Silly Sally

Sun, Sep 1, 2013 : 1:12 p.m.

Wrong, quite wrong. The plume is not at 85 PPB, but actually much, much higher. The water is being pumped out from the plume and treated to 85PPB and then dumped into a creek that feeds the Huron River. My question is if the creek in up river or down river from Barton Pond. The plume on its own will be down river when it finally reaches the Huron River.

Great Lakes Lady

Sun, Sep 1, 2013 : 12:28 p.m.

This city has more PhD's, intellectuals, educated, etc....per capita than probably any other city in the state......but can't get this horrific public safety issue resolved???


Sun, Sep 1, 2013 : 12:24 p.m.

And why does anyone think more pressure now is going to fix or change anything?


Sun, Sep 1, 2013 : 1:57 p.m.

Why does anyone think less pressure is going to change anything?

Ryan J. Stanton

Sun, Sep 1, 2013 : 12:36 p.m.

They're essentially trying to light a fire under the DEQ. From the resolution: "The MDEQ missed its self-imposed deadline of December 2012 to set new standards or cleanup criteria for 1,4-dioxane, which were to be based on the EPA toxicological review. The MDEQ's deadline for revising the cleanup criteria administrative rules was extended until December 31, 2013; however it appears to be unlikely that the MDEQ will meet that deadline."

Ryan J. Stanton

Sun, Sep 1, 2013 : 12:34 p.m.

The sponsors of the resolution believe the EPA's toxicological review of 1,4-dioxane recommending a steeper cancer slope factor gives the city new leverage to push for upping the state standard for dioxane cleanup. After the state standard is changed, it likely would involve additional court action to make the new standard applicable to the Pall-Gelman cleanup.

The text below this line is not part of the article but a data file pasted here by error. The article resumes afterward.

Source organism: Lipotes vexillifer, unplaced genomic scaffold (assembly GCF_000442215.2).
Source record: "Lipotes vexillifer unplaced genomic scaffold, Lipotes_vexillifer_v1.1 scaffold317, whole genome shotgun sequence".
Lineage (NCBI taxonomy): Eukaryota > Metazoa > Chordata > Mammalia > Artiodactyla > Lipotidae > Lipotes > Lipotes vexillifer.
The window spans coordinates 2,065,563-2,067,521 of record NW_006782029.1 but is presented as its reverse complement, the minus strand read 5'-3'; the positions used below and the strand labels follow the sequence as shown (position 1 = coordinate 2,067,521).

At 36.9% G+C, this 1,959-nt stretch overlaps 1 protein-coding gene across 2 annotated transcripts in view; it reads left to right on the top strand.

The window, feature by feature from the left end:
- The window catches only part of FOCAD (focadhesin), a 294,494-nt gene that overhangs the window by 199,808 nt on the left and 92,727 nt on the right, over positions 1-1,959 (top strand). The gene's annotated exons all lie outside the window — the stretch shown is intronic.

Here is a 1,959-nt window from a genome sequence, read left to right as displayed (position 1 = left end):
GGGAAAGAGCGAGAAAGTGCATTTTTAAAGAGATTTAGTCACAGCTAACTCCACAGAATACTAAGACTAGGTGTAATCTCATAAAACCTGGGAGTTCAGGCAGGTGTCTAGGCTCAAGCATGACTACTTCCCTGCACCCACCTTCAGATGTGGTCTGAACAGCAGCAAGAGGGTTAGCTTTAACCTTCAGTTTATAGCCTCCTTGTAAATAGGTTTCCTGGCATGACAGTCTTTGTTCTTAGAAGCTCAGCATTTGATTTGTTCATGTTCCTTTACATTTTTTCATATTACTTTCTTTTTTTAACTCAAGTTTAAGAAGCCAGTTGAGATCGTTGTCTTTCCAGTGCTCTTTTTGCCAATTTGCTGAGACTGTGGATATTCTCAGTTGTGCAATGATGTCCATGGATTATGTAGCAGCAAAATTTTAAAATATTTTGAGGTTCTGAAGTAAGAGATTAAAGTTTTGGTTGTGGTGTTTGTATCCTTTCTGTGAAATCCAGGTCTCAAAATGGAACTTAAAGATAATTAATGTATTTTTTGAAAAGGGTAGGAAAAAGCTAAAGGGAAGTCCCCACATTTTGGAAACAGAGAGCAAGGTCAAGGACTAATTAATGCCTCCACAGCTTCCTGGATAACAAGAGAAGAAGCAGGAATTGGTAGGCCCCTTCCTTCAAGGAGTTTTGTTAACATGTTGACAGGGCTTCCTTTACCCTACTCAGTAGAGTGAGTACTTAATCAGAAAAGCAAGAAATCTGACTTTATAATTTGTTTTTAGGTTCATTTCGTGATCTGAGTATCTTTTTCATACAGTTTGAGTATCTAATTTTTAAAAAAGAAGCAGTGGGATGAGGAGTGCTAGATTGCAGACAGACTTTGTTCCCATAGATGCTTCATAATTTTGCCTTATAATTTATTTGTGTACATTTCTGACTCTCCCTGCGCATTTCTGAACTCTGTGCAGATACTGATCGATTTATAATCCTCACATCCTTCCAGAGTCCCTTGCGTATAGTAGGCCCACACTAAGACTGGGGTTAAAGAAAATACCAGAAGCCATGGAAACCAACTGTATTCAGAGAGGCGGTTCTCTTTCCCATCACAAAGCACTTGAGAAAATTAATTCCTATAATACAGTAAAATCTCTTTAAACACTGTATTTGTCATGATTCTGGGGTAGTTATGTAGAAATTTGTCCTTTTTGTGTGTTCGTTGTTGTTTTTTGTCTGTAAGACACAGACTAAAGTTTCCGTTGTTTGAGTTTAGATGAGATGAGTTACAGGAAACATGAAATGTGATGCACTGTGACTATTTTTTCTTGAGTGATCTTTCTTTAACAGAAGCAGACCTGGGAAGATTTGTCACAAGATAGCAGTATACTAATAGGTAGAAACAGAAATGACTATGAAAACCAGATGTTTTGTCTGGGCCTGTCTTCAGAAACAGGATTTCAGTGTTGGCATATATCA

Linda Peck

Sun, Sep 1, 2013 : 12:19 p.m.

This is an important issue, political or not, and I am pleased that it is being re-addressed. There is nothing more basic than our water and earth and air quality.


Sun, Sep 1, 2013 : 10:44 a.m.

Oh, yes: a new political resolution for this decades-long cleanup dogfight! This will certainly help solve the problem that began 47 years ago, and has been embattled in court proceedings. Must be re-election time for someone that needs additional "impressive" campaign promo material?


Sun, Sep 1, 2013 : 2:15 p.m.

So does Sabra and Chuck have any comment on the raw sewage the city dumped into the Huron river? what clean up efforts are they willing to undertake to correct what the city is responsible for. It does ring hollow at election time to create some drama while not dealing with something the city did while they are at the wheel. just saying

Steve Bean

Sun, Sep 1, 2013 : 1:20 p.m.

a2grateful, the city very well could have to further treat the water from the river someday, but the plume hasn't gotten there. Any suggestions for what to do in the meantime that our representatives could pursue?


Sun, Sep 1, 2013 : 1:07 p.m.

"Sabra-rattling". Very nice.


Sun, Sep 1, 2013 : 12:52 p.m.

Sure, raise the hypothetical cleanup standard to the moon. It costs nothing to do so. It also fixes nothing. It's a great, feel-good political idea, especially at election time. Unfortunately, the "new political standard" will do nothing to enhance actual cleanup. As most following the issue know, the actual cleanup is incredibly complex and expensive. However, the city could institute a truly useful tactic regarding this issue. Treat 1,4-dioxane directly at our water treatment plant, if water is obtained from affected wells. This is the only way local officials can protect a2 citizens from the 1,4 threat, assuming that drinking water is unavailable from other "pure" sources. This issue deserves true action from our leaders. Show us action, and not silly, impotent "sabra-rattling" resolutions.

Ryan J. Stanton

Sun, Sep 1, 2013 : 12:29 p.m.

Sabra Briere, a Democrat, faces two Independent challengers in November — Jaclyn Vresics and Jeff Hayner. Chuck Warpehoski is not up for re-election. I get the sense from talking with Briere and Warpehoski that both are sincerely concerned about this issue and see a real potential to raise the cleanup standard.


Sun, Sep 1, 2013 : 11:43 a.m.

THANK YOU, Sabra and Chuck, for staying on top of this. This contamination is a huge concern for me, and I agree that we need to push hard for better clean up.